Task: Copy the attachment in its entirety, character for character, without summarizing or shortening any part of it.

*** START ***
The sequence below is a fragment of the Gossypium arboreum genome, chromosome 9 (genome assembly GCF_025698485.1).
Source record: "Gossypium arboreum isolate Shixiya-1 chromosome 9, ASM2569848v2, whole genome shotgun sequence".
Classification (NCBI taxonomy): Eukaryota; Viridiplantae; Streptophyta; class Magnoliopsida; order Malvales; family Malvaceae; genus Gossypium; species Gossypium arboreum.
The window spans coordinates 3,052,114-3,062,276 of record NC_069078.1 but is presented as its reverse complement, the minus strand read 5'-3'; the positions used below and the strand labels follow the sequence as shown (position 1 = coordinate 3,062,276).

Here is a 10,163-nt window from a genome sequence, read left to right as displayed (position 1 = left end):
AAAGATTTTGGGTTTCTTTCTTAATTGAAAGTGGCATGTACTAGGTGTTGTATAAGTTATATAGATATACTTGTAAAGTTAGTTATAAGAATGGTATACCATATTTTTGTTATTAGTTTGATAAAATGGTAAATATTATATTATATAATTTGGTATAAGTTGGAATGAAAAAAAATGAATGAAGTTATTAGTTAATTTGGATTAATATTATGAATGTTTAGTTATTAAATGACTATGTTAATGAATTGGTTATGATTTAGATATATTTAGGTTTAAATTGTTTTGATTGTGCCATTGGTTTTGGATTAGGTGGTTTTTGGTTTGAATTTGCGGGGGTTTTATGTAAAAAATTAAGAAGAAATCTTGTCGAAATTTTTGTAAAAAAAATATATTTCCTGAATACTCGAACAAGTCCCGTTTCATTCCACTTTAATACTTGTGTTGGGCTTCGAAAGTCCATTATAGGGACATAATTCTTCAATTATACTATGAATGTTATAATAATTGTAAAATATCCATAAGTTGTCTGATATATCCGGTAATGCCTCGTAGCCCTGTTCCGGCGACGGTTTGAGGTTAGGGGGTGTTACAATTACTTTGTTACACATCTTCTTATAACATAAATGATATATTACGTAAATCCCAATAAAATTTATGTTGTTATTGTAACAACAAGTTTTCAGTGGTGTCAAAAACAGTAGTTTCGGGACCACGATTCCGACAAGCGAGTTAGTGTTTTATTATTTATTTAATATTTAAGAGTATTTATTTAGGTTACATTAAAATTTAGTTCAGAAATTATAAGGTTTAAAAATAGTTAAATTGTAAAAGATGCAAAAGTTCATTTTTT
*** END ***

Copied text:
The sequence below is a fragment of the Gossypium arboreum genome, chromosome 9 (genome assembly GCF_025698485.1).
Source record: "Gossypium arboreum isolate Shixiya-1 chromosome 9, ASM2569848v2, whole genome shotgun sequence".
Classification (NCBI taxonomy): Eukaryota; Viridiplantae; Streptophyta; class Magnoliopsida; order Malvales; family Malvaceae; genus Gossypium; species Gossypium arboreum.
The window spans coordinates 3,052,114-3,062,276 of record NC_069078.1 but is presented as its reverse complement, the minus strand read 5'-3'; the positions used below and the strand labels follow the sequence as shown (position 1 = coordinate 3,062,276).

Here is a 10,163-nt window from a genome sequence, read left to right as displayed (position 1 = left end):
AAAGATTTTGGGTTTCTTTCTTAATTGAAAGTGGCATGTACTAGGTGTTGTATAAGTTATATAGATATACTTGTAAAGTTAGTTATAAGAATGGTATACCATATTTTTGTTATTAGTTTGATAAAATGGTAAATATTATATTATATAATTTGGTATAAGTTGGAATGAAAAAAAATGAATGAAGTTATTAGTTAATTTGGATTAATATTATGAATGTTTAGTTATTAAATGACTATGTTAATGAATTGGTTATGATTTAGATATATTTAGGTTTAAATTGTTTTGATTGTGCCATTGGTTTTGGATTAGGTGGTTTTTGGTTTGAATTTGCGGGGGTTTTATGTAAAAAATTAAGAAGAAATCTTGTCGAAATTTTTGTAAAAAAAATATATTTCCTGAATACTCGAACAAGTCCCGTTTCATTCCACTTTAATACTTGTGTTGGGCTTCGAAAGTCCATTATAGGGACATAATTCTTCAATTATACTATGAATGTTATAATAATTGTAAAATATCCATAAGTTGTCTGATATATCCGGTAATGCCTCGTAGCCCTGTTCCGGCGACGGTTTGAGGTTAGGGGGTGTTACAATTACTTTGTTACACATCTTCTTATAACATAAATGATATATTACGTAAATCCCAATAAAATTTATGTTGTTATTGTAACAACAAGTTTTCAGTGGTGTCAAAAACAGTAGTTTCGGGACCACGATTCCGACAAGCGAGTTAGTGTTTTATTATTTATTTAATATTTAAGAGTATTTATTTAGGTTACATTAAAATTTAGTTCAGAAATTATAAGGTTTAAAAATAGTTAAATTGTAAAAGATGCAAAAGTTCATTTTTT